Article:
Saturday, September 03, 2005

Re: Out of a Clear Blue Sky

The AmbviaBlog has a couple of great posts.

After reading all the annoying blah, blah, on various political blogs right and left about who to blame for the aftermath of Katrina, both sides lining up lock step, the lefties bashing Bush, the righties bashing the lefties for bashing Bush and posting ponderous defenses of his inaction (yes I have my opinions and frustration but they don’t seem very necessary now and are probably pretty raw and ill informed), I read this little gem.

And then there is this amazing post on still being haunted by 9/11 (go read the whole thing first), which inspired a lengthy response that I decided to post here as well:


I understand completely, though I don’t think I ever totally “moved on.” I still get very emotional when I see images from that day. (I like that you put that phrase in quotes; it is in so many ways an inane phrase).

I was working in New York then, and that day I was, as I had been for several weeks, pretty emotionally raw because my wife had nearly bled to death after a bungled operation at Lenox Hill Hospital. So those two events and the strong emotions involved will always be linked.

I still remember the bus ride into New York the morning of 9/11. There was a low fog in the fields along Route 29 as it rose out of the Delaware River Valley and away from Lambertville, NJ. I still remember what I wrote in my journal early that day:

His voice was low fog in a field
Half water, half air suspended

By the time the bus was in sight of the Towers the sun was up and the sky clear. The Towers rising over the New Jersey skyline were always the first sign we were close to the City. Then two days later as I went into work, really to just be in New York to show sympathy and support, the first thing I saw as we approached the city was the smoke towering over the skyline.

And now this, just 300 miles away…where I have several booksellers friends I work with (so far I’ve heard from 2 and about a 3rd and they are fine, but there are still a few folks I haven’t heard from yet) in a city I’ve grown to love after visiting it regularly for business, a city that though very different from New York in ways reminds me of New York – New Orleans even has it’s own Brooklyn-like accent, the “yat” accent, when you hear it, you would swear the person was from Brooklyn or North Jersey.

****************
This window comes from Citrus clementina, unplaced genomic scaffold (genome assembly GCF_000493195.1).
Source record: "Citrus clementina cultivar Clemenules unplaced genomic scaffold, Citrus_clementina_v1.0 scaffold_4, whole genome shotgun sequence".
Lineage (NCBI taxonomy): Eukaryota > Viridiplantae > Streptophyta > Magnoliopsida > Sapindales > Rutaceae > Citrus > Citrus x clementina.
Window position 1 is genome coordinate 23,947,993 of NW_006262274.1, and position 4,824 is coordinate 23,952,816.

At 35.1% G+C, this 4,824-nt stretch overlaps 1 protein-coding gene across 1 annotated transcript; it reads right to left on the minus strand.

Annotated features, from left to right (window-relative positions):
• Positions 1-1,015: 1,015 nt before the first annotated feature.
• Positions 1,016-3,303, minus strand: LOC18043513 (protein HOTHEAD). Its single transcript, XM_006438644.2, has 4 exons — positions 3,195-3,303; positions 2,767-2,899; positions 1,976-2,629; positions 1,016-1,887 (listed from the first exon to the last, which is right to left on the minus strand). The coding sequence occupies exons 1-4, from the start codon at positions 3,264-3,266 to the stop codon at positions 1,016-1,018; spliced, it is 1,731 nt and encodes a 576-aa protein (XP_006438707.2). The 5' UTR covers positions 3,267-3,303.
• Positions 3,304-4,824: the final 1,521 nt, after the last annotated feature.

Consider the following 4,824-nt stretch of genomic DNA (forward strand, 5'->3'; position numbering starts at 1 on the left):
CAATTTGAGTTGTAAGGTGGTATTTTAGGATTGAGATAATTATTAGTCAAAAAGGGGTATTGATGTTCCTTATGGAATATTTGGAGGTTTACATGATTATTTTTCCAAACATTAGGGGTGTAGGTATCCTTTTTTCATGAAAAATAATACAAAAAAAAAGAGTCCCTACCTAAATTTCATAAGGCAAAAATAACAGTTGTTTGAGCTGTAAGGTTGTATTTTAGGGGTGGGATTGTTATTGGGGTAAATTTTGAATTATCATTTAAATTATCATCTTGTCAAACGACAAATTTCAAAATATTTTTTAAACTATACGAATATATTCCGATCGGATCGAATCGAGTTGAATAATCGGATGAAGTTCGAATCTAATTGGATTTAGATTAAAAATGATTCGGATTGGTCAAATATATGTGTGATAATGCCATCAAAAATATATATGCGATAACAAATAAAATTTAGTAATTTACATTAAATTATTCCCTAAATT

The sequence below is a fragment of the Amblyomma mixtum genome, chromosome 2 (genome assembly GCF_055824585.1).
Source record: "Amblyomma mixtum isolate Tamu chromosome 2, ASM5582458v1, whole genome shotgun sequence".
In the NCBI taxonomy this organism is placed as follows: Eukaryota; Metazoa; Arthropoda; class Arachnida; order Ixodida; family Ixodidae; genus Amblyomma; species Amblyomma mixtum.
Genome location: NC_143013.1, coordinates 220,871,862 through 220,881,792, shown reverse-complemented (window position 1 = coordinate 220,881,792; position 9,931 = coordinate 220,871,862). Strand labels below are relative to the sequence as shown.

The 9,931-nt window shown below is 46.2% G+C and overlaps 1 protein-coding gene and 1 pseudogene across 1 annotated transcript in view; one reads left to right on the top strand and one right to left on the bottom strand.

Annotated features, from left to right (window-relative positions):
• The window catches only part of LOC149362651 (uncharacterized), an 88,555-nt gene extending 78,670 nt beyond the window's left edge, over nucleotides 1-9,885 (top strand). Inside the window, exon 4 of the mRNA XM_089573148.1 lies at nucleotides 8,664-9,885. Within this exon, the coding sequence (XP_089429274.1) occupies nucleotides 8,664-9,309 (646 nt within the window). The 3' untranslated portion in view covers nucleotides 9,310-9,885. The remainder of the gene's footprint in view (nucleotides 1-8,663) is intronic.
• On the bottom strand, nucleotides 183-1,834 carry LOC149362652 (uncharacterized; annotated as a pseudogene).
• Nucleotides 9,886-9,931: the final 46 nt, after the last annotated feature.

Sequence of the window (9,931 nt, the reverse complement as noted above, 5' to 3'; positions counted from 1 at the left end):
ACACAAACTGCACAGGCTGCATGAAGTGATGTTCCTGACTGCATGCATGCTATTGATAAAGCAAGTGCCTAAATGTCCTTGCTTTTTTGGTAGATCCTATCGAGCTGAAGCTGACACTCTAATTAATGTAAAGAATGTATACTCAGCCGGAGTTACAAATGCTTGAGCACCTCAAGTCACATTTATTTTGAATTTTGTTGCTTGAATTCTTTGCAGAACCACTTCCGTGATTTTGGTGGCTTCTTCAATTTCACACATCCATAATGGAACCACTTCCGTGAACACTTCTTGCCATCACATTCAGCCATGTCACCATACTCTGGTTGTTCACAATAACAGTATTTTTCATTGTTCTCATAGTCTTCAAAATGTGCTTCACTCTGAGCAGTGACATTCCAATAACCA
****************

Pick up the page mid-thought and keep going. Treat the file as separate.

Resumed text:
Now with the destruction along the Gulf coast, all the emotions I had after 9/11 have come back full force.

When I volunteered yesterday at Reliant Arena helping evacuees as they came off the buses, the glazed look in their eyes, their slumped shoulders and slow walk reminded me of New Yorkers in the days after 9/11 when the sadness in the air was literally tangible. Yet this is worse…think of 9/11 New York times 10. The scale of the human toll is unimaginable. Thousands of people were arriving with only the clothes on their back, and maybe a few personal items shoved into a trash bag or a single suit case.

I watched one woman pull out a handful of Polaroids and snapshots from a bag. She wasn’t looking at them so much as feeling them to make sure they—some of her last possessions in this world—were really there. Writing about it now, I’m reminded of the way people clung to the photos of loved ones missing after 9/11, posting them desperately around the city.

And yet even with the massiveness of this tragedy and 9/11, one thinks of even worse tragedies—the Holocaust, last year’s tsunami with an estimated 23,000 dead, surviving the sieges of Stalingrad and Leningrad, Rwanda, the massacre of the Armenians, Rwanda, Darfur, the Rape of Nanking—not to diminish the tragedies of Katrina or 9/11 but to realize how vulnerable we all are, even we who live in the United States, who live in such safety and who, like me, often think we wont suffer such things—but we do, and maybe we are, somehow, more human for it.

All the best,



At 6:58 PM, Blogger Brian Campbell said...

Thanks for this post and those links.

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